Multiple, skin-coloured, soft and nontender papulonodular lesions having wrinkled surface were observed in the right popliteal fossa, extending on to the lateral and medial aspects of the knee [Figure - 3].

They were not fixed to underlying structures. There were no cafe-au-lait macules or axillary freckling. Systemic examination did not reveal any significant finding. Histopathological examination of the lesion from knee revealed findings similar to first case except for hyperkeratosis and islands of fat cells in superficial and mid dermis.


  Comments Top


NLCS is a developmental anomaly, characterised by ectopic adipose tissue in the dermis. The various hypothesis regarding origin of the ectopic fat cells are: deposition of fat secondary to degenerative changes in connective tissue, permeation of subcutaneous tissue or its mesenchyme into the cutis during embryonal development, derivation of pre-adipose tissue from blood vessels, heterotopic histogenesis of adipose tissue and development of adipose tissue from undifferentiated perivascular mesenchymal cells. [6],[7] Electron microscopic studies suggested that fat cells originated from lipoblasts or lipocytes from the perivascular area. [2],[7]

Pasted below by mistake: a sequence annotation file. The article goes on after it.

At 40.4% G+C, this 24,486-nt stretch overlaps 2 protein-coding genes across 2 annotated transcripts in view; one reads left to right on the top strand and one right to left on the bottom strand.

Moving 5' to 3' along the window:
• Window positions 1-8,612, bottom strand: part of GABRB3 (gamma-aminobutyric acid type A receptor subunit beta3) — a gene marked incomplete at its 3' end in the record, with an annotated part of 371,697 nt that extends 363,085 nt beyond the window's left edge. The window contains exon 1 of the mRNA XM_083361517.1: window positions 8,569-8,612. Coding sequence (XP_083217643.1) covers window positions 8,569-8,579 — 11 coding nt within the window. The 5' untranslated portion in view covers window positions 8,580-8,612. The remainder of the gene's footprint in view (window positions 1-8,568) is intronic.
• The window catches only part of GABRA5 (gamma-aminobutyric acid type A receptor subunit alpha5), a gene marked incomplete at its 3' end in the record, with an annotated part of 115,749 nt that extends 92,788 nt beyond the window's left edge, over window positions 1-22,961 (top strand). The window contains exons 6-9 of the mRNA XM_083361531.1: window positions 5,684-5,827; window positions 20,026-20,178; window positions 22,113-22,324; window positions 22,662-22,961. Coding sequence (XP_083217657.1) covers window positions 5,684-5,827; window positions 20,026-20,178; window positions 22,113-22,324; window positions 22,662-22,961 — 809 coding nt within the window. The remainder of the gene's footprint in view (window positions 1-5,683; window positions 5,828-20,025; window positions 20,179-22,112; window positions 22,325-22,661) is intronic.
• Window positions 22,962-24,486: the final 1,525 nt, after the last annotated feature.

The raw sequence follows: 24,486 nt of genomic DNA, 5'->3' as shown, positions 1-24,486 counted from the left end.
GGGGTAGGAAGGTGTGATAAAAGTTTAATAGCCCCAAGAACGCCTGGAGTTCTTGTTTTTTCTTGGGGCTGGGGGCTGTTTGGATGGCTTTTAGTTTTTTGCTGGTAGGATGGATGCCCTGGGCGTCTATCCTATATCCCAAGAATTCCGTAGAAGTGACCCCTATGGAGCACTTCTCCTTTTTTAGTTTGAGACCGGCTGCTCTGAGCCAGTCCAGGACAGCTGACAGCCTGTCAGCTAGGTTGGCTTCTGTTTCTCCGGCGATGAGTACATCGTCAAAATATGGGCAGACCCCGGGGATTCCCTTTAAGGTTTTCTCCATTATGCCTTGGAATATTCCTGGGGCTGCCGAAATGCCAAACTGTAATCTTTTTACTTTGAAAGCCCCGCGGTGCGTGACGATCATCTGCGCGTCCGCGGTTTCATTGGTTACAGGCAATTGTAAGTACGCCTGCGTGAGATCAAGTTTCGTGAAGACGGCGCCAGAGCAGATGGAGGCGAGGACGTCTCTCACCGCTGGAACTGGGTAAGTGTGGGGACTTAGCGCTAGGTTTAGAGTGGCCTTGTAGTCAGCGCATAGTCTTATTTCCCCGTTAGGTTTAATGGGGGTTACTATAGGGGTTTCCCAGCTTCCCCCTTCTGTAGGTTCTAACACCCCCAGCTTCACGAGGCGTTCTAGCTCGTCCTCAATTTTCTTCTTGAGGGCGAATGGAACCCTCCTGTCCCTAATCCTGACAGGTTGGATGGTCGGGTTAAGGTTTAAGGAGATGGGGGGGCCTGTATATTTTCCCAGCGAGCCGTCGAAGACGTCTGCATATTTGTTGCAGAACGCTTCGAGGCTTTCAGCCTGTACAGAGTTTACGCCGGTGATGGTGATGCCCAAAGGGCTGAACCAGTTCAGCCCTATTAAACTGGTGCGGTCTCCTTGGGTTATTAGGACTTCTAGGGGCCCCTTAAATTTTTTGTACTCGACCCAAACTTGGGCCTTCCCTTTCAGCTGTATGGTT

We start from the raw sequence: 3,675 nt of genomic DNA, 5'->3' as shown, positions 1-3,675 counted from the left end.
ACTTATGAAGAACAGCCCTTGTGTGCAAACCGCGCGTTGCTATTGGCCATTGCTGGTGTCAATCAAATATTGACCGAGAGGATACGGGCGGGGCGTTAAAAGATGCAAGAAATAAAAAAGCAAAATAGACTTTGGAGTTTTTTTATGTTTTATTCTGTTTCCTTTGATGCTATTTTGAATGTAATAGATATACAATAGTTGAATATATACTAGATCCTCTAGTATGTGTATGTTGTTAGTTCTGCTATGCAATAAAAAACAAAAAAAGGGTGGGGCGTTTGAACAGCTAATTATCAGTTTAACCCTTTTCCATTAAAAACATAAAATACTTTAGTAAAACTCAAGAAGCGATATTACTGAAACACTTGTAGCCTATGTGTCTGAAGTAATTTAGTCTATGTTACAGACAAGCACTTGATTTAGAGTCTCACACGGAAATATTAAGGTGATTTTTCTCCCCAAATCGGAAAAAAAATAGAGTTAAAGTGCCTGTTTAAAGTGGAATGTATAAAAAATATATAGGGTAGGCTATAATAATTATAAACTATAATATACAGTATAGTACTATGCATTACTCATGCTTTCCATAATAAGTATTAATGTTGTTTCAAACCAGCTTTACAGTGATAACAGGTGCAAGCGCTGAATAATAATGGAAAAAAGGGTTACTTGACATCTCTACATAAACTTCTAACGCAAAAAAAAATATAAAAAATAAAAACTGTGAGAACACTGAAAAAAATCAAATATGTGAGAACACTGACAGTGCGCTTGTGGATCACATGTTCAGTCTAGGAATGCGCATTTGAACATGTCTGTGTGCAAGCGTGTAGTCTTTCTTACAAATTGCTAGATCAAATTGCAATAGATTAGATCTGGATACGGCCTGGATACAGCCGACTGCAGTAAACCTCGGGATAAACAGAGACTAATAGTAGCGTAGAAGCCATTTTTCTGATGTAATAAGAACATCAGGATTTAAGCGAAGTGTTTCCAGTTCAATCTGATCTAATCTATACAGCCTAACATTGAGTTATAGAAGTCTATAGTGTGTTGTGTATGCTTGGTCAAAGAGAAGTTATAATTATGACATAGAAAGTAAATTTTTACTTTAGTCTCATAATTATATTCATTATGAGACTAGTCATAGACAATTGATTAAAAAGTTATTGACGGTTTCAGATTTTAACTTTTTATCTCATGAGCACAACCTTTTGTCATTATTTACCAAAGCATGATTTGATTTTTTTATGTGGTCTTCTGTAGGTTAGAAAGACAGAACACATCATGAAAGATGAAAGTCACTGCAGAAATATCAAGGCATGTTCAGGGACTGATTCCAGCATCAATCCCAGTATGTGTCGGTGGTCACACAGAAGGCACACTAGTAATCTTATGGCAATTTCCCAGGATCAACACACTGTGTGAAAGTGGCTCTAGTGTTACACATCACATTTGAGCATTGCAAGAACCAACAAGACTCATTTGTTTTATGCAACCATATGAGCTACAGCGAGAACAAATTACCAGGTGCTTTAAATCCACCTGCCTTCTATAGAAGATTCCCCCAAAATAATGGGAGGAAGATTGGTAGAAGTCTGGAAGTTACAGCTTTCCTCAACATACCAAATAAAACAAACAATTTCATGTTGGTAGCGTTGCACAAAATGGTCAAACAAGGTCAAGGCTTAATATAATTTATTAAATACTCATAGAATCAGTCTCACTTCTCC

There is neither a sexual predilection nor a familial trend in this disorder. NLCS is classified into a multiple form (Hoffmann­Zurhelle) and a solitary form. [7],[8] Multiple form of NLCS usually manifest at birth or during the first two decades of life. [2],[8] In this type, a group of multiple, soft, nontender, skin coloured or yellowish papules or nodules are found, which often coalesce into plaques. The nodules may be dome-shaped, sessile or pedunculated. Their surface is usually smooth, but they may be wrinkled, verrucoid, or have a peau d'orange appearance. [7] Characteris­tically, they cover a zonal area and usually remain unilateral. The pelvic girdle is most frequently afflicted site, though thorax, abdominal wall, extremities and scalp may by involved. [8] Our case 2 depicted similar lesions over the right popliteal fossa. Solitary form of NLCS usually occurs in third to sixth decade, though it may present at birth also. [2],[9] It is characterised by a solitary, dome-shaped papule or nodule which is skin coloured and soft in consistency [2],[6],[8] and may occur at any site.[ 9] Although similar lesions were observed in our case 1, but they were multiple in number, discrete, irregularly scattered over the arms, anterior aspect of chest and buttocks. Miedzinski [10] reported a similar case having randomly distributed nodular lesions resembling the solitary and gluteal region with skeletal and other naevoid anomalies. However, no such anomalies were observed in our case.